Hamilton nearly full strength as Series arrives

Hamilton nearly full strength as Series arrives

SAN FRANCISCO -- As the Rangers advance through the playoffs, Josh Hamilton's health advances, too.

The rib cage injury that forced him to miss most of September is becoming less of a factor as Hamilton plays more games, gets more at-bats and sees more pitches. Now he is close to being 100 percent as the Rangers get ready to open up the World Series on Wednesday (6:30 p.m. CT, on FOX and Postseason.TV) against the Giants at AT&T Park.

"I'm pretty sure the breaks have healed up," Hamilton said Monday after arriving in San Francisco. "The muscle is there at times, but it's not affecting anything on the field. Every once in a while I feel the muscle, but I just keep it loose and massaged good and it's fine."

Hamilton suffered two small fractures in his left rib cage when he fell into the center-field wall chasing a fly ball on Sept. 4 at Target Field in Minnesota. The injury also led to a strained muscle in the area that complicated matters and delayed his return. After multiple tests, examinations, injections and treatments, Hamilton didn't get back into the lineup until the final weekend of the season and was 3-for-11 with a home run in the Rangers' final three games.

He was 2-for-18 during the ALDS against the Rays but was named MVP of the ALCS after going 7-for-20 with four home runs, seven RBIs and eight walks as the Rangers took down the Yankees in six games.

"Getting him back in the lineup was huge," manager Ron Washington said. "Not so much the results, but his presence. That means everything, and guys with lesser talent wouldn't have been able to fight through what he was going through."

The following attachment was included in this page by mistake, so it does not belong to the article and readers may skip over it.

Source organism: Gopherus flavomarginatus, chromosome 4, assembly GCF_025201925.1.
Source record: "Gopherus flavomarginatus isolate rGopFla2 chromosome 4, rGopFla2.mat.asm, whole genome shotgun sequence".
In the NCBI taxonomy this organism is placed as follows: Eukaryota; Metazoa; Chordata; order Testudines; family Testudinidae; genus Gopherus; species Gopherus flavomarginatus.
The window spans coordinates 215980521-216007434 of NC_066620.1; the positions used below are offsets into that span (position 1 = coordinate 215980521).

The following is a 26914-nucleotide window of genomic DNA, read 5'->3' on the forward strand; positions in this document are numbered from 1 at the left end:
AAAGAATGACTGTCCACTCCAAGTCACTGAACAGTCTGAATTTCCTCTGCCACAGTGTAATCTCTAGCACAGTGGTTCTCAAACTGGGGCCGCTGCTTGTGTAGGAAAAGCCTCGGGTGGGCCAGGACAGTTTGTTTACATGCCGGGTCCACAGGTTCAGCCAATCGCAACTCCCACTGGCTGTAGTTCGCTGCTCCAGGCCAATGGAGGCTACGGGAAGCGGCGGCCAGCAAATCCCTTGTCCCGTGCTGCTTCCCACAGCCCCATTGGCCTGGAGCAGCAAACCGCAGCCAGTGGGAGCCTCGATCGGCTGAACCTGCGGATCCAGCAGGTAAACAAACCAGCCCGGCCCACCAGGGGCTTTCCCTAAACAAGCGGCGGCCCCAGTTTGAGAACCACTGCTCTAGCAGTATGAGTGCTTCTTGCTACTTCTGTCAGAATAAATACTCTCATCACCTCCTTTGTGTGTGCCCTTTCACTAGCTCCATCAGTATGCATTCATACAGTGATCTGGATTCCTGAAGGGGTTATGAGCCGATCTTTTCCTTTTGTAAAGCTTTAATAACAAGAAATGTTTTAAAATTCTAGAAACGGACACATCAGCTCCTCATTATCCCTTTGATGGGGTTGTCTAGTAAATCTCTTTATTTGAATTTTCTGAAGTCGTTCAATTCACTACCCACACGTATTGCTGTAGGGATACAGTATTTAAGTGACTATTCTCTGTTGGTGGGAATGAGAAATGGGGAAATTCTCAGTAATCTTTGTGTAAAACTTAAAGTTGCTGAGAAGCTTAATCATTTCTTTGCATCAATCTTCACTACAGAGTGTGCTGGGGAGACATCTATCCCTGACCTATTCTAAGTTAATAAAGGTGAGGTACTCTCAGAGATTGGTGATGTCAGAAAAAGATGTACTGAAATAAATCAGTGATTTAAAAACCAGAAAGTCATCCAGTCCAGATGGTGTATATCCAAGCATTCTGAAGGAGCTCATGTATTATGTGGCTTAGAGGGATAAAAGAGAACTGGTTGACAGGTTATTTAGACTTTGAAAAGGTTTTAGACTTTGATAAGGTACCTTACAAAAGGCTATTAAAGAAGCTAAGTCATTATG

Turns out there was one benefit to missing almost a month of the season. Hamilton had been dealing daily with a sore right knee, but that problem has disappeared.

"It helped my knee tremendously," Hamilton said. "When I had a bone scan, I thought my knee would light up, but it hasn't bothered me since I came back."

Hamilton just has to make sure he completes a strenuous pregame routine that gets him through any discomfort and gets him ready to play. Hamilton just can't throw on the uniform and walk out onto the field for a game.

"I could do that, but I would really feel it the next day," Hamilton said. "You do all that preparation as a precautionary thing so you don't get hurt and you can play 162 games. I think I've really come up with a plan that works, minus hitting any walls."

He's not 100 percent, but he's close to it. The Yankees thought so. They walked him eight times during the ALCS, including five times intentionally. But Vladimir Guerrero finally made them pay for it with a two-run double in Game 6 that ended up being the game-winning hit in the Rangers' 6-1 victory.

"I knew Vlad was going to come through," Hamilton said. "You can't do that to him too many times. That drives him. That's what's got him through a long career."

Now the question is if the Giants will test Hamilton or pitch around him.

"They'll probably test me at first, see if I'm swinging out of the zone," Hamilton said. "They'll try to play to my adrenaline, but I think I'll be calm enough to be patient. I won't know though until I play the game."

T.R. Sullivan is a reporter for MLB.com Read his blog, Postcards from Elysian Fields and follow him on Twitter @Sullivan_Ranger. This story was not subject to the approval of Major League Baseball or its clubs.